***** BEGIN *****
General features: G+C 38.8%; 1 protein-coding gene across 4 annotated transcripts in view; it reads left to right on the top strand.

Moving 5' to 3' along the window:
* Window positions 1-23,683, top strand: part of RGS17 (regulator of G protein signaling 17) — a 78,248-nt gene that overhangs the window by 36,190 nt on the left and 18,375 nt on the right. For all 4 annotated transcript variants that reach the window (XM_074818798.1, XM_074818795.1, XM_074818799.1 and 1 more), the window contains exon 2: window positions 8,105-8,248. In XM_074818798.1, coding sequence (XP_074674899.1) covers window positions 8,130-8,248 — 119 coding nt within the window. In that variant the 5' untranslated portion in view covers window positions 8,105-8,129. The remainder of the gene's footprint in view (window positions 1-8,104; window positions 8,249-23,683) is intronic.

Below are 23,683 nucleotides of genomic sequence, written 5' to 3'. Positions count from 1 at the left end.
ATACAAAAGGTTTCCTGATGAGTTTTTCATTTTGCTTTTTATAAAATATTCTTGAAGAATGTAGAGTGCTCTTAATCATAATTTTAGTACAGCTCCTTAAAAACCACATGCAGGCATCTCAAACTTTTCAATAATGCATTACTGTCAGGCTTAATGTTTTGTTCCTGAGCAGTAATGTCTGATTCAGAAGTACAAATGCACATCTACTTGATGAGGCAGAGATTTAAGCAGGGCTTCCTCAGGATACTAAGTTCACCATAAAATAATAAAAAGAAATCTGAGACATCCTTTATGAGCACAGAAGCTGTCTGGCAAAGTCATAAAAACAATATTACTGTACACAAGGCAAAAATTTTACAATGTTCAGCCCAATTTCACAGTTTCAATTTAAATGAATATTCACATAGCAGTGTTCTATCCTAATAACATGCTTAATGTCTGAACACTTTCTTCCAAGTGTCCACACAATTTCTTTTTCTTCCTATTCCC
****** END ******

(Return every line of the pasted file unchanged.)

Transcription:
General features: G+C 38.8%; 1 protein-coding gene across 4 annotated transcripts in view; it reads left to right on the top strand.

Moving 5' to 3' along the window:
* Window positions 1-23,683, top strand: part of RGS17 (regulator of G protein signaling 17) — a 78,248-nt gene that overhangs the window by 36,190 nt on the left and 18,375 nt on the right. For all 4 annotated transcript variants that reach the window (XM_074818798.1, XM_074818795.1, XM_074818799.1 and 1 more), the window contains exon 2: window positions 8,105-8,248. In XM_074818798.1, coding sequence (XP_074674899.1) covers window positions 8,130-8,248 — 119 coding nt within the window. In that variant the 5' untranslated portion in view covers window positions 8,105-8,129. The remainder of the gene's footprint in view (window positions 1-8,104; window positions 8,249-23,683) is intronic.

Below are 23,683 nucleotides of genomic sequence, written 5' to 3'. Positions count from 1 at the left end.
ATACAAAAGGTTTCCTGATGAGTTTTTCATTTTGCTTTTTATAAAATATTCTTGAAGAATGTAGAGTGCTCTTAATCATAATTTTAGTACAGCTCCTTAAAAACCACATGCAGGCATCTCAAACTTTTCAATAATGCATTACTGTCAGGCTTAATGTTTTGTTCCTGAGCAGTAATGTCTGATTCAGAAGTACAAATGCACATCTACTTGATGAGGCAGAGATTTAAGCAGGGCTTCCTCAGGATACTAAGTTCACCATAAAATAATAAAAAGAAATCTGAGACATCCTTTATGAGCACAGAAGCTGTCTGGCAAAGTCATAAAAACAATATTACTGTACACAAGGCAAAAATTTTACAATGTTCAGCCCAATTTCACAGTTTCAATTTAAATGAATATTCACATAGCAGTGTTCTATCCTAATAACATGCTTAATGTCTGAACACTTTCTTCCAAGTGTCCACACAATTTCTTTTTCTTCCTATTCCC